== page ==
What is heaving, you ask. My house! In case anyone has wondered what I've been doing for the past month (obviously not blogging), I've been trying to figure what was going on with my house. There was trip to a conference in South Carolina thrown in there, but this has taken up a good deal of my time.
And, the answer is the house is heaving. Currently, the four outer corners of the house are higher than the inside. As mentioned in previous posts, I've had some issues with the house. When ceiling cracks kept popping up and then seams started showing up in the ceiling (where the sheetrock panels meet), I figured it was more than normal settling. Have I mentioned the driveway? It's got a crack in it big enough to stand a small pole up in and it's not level. So, I took a walk around the house and looked closely. You guessed it. I've got cracks in the brick on two sides of the house. I've also popped two corner caps, but everyone says that happens and it doesn't affect anything it just looks terrible.
Given the fact that my one year warranty from the builder is approaching the end, I decided to have the house inspected. What an eye opener. Yes, I know they tend to go overboard, but even keeping that in mind it was still a little unsettling. The first house I owned was also new and I never had any problems with it. Certainly not to the extent that I got a home inspector out there. And, when I sold it six years later, the inspector basically found nothing.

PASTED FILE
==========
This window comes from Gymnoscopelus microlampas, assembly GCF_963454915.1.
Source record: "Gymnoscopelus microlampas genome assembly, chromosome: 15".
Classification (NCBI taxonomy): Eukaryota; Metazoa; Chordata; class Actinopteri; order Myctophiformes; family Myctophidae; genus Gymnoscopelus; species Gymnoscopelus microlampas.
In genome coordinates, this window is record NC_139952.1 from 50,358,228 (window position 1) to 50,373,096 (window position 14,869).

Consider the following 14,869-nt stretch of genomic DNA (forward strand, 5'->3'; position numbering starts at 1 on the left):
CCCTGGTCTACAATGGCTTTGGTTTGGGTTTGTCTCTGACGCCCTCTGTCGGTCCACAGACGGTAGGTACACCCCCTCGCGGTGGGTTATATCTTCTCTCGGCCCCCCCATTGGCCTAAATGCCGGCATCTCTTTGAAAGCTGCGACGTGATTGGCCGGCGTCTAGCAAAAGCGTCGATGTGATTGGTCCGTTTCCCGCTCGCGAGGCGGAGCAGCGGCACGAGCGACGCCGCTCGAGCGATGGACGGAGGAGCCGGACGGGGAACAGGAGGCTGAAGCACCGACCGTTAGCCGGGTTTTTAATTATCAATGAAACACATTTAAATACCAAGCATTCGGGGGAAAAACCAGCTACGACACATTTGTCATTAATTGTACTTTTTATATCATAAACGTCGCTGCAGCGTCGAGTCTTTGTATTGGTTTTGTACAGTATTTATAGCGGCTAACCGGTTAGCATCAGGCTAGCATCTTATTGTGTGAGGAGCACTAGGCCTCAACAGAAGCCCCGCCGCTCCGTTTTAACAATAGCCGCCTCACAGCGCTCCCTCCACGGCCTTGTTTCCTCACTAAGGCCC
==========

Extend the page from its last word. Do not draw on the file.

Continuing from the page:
So, what did my home inspector say/find? Well, the number of cracks I have and the number of seams showing up are NOT normal (ya think?). They are signs that the foundation is shifting. He said he has never seen a driveway as bad as mine, even on 30 year old homes. The drainage sucks, but I knew that and have been trying to tell the builder that for some time. They made a half hearted attempt to fix it, but it didn't do anything. Let's just say I'm really soggy on both sides of my house.
According to the home inspector - the gutters are installed wrong, the roof was put on wrong (and there are raised nails on a portion of the roof allowing shingles to flap in the breeze), and one of the post tension cables from the foundation was never cut and sealed (you can actually trip over it) and another wasn't sealed properly after it was cut (the builder didn't this was a big deal, but the home inspector did, so I'm not sure what to think). Those are the biggies; there were some other smaller issues.
The next step was to have a foundation company come and look. He's the one who determined it's heaving. Basically, it was built during a drought and then we got a LOT of rain. Add poor drainage to the mixture and you get a house that moves. It's not going to fall down around my knees, but I can expect cracks and other things to continue to happen until the house "settles" - in about 5-8 years. I also think some of my problems are due to poor craftsmanship. The builder is a good one. The only thing I can figure is they did a lot of the work on my house on a Friday afternoon.
Needless to say, I'm not a real happy camper. My first house was a breeze; that's why I bought new again. You don't expect these types of problems with a new house. I've requested the builder pony up for repairing cracks, etc in the house for an extended time. Not sure what they are going to do. Not sure what I'm going to do. I expect there will be movement again as we head into winter. Question is - do I want to commit to the aggravation of cracks and other fun stuff or do I want to bail? I just don't know right now. If anyone has any thoughts on the subject, please share. :)